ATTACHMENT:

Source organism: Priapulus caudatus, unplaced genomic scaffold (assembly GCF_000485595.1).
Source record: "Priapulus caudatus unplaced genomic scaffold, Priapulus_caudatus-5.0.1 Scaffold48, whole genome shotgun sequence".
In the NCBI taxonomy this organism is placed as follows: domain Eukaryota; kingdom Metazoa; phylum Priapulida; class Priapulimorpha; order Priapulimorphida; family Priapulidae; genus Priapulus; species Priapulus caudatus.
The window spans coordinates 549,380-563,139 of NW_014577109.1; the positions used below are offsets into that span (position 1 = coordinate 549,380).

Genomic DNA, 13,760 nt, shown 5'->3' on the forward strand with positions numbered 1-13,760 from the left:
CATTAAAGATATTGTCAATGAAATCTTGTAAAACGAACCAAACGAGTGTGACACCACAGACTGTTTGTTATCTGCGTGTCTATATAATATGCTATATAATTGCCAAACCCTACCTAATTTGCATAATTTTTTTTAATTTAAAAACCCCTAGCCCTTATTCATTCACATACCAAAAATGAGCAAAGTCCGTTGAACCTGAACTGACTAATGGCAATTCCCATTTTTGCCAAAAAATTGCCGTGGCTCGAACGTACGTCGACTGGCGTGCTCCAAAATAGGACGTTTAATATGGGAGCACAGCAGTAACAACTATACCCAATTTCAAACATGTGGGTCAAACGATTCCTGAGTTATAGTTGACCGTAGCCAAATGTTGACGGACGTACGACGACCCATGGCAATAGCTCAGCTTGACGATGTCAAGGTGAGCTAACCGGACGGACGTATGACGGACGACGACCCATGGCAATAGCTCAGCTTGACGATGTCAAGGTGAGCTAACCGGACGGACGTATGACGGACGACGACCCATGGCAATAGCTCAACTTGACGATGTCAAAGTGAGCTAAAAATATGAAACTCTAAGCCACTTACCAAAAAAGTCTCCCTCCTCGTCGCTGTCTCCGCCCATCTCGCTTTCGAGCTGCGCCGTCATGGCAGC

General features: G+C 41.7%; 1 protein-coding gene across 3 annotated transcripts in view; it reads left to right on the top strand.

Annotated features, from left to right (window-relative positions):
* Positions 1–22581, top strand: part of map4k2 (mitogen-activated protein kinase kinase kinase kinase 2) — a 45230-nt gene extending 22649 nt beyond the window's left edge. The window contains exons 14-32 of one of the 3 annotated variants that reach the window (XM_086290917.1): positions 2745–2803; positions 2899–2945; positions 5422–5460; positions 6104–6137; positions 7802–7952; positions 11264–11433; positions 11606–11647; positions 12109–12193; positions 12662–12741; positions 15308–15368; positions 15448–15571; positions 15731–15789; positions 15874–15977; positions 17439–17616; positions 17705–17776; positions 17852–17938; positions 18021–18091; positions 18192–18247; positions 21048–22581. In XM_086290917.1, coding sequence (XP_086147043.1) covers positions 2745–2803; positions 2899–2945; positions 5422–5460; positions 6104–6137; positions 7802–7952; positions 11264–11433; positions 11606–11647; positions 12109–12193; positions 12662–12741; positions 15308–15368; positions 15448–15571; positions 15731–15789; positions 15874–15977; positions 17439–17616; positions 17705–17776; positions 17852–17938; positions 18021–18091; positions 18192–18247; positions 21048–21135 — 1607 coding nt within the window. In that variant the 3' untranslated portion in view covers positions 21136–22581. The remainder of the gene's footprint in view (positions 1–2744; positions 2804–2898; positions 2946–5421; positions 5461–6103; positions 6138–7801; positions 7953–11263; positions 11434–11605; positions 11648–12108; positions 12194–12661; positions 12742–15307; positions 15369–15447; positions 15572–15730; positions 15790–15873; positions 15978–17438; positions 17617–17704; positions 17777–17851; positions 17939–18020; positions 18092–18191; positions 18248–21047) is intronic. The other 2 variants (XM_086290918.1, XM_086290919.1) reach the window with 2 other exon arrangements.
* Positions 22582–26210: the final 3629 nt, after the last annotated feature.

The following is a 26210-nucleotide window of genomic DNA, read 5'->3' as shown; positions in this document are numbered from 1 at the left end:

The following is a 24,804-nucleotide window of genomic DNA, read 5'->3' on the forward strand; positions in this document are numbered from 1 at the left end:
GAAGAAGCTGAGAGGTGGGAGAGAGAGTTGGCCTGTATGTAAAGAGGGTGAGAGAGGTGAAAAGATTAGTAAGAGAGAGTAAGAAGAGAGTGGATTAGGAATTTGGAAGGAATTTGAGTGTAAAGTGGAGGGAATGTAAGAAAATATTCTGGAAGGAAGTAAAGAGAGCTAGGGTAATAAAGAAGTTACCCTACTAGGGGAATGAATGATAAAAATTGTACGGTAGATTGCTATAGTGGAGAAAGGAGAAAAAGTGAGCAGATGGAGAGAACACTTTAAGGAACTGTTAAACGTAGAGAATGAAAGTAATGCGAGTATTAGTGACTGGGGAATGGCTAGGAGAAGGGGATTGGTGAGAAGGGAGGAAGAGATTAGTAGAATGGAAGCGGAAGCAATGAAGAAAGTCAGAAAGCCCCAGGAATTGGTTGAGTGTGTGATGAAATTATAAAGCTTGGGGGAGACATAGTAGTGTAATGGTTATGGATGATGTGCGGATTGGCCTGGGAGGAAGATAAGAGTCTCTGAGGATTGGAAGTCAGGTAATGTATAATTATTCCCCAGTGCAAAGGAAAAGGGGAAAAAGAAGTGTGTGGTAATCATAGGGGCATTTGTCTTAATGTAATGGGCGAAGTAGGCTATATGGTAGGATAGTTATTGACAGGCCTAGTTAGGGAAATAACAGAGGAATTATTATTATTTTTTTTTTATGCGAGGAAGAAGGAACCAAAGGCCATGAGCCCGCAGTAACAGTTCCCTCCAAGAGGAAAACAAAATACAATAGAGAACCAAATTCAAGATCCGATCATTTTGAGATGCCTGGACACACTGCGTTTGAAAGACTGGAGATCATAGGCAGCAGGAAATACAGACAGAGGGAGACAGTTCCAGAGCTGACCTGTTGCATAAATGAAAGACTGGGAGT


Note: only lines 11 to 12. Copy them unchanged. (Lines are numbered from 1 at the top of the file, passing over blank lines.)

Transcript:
The following is a 26210-nucleotide window of genomic DNA, read 5'->3' as shown; positions in this document are numbered from 1 at the left end:

The following is a 24,804-nucleotide window of genomic DNA, read 5'->3' on the forward strand; positions in this document are numbered from 1 at the left end: